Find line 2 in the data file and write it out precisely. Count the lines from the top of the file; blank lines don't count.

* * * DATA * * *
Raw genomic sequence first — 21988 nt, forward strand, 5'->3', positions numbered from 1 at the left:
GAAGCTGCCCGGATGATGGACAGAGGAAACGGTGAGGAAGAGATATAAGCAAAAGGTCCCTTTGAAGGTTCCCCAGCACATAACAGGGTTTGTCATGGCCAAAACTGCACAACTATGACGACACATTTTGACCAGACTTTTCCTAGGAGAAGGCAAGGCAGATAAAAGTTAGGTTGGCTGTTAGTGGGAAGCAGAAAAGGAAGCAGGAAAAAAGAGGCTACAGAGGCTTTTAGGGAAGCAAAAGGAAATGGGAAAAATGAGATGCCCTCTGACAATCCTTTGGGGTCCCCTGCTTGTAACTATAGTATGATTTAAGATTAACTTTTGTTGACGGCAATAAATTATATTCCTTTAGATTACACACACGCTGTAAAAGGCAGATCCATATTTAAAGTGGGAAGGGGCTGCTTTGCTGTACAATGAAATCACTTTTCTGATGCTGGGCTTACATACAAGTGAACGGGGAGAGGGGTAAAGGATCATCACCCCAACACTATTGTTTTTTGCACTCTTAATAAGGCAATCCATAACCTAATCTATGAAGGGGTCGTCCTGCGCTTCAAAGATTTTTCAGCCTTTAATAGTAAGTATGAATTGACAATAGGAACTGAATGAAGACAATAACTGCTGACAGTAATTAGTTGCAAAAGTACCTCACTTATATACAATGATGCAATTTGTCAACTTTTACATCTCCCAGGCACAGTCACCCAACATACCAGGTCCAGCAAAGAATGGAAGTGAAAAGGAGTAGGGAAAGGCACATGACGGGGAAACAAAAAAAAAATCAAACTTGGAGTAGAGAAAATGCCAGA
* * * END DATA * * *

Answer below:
GAAGCTGCCCGGATGATGGACAGAGGAAACGGTGAGGAAGAGATATAAGCAAAAGGTCCCTTTGAAGGTTCCCCAGCACATAACAGGGTTTGTCATGGCCAAAACTGCACAACTATGACGACACATTTTGACCAGACTTTTCCTAGGAGAAGGCAAGGCAGATAAAAGTTAGGTTGGCTGTTAGTGGGAAGCAGAAAAGGAAGCAGGAAAAAAGAGGCTACAGAGGCTTTTAGGGAAGCAAAAGGAAATGGGAAAAATGAGATGCCCTCTGACAATCCTTTGGGGTCCCCTGCTTGTAACTATAGTATGATTTAAGATTAACTTTTGTTGACGGCAATAAATTATATTCCTTTAGATTACACACACGCTGTAAAAGGCAGATCCATATTTAAAGTGGGAAGGGGCTGCTTTGCTGTACAATGAAATCACTTTTCTGATGCTGGGCTTACATACAAGTGAACGGGGAGAGGGGTAAAGGATCATCACCCCAACACTATTGTTTTTTGCACTCTTAATAAGGCAATCCATAACCTAATCTATGAAGGGGTCGTCCTGCGCTTCAAAGATTTTTCAGCCTTTAATAGTAAGTATGAATTGACAATAGGAACTGAATGAAGACAATAACTGCTGACAGTAATTAGTTGCAAAAGTACCTCACTTATATACAATGATGCAATTTGTCAACTTTTACATCTCCCAGGCACAGTCACCCAACATACCAGGTCCAGCAAAGAATGGAAGTGAAAAGGAGTAGGGAAAGGCACATGACGGGGAAACAAAAAAAAAATCAAACTTGGAGTAGAGAAAATGCCAGA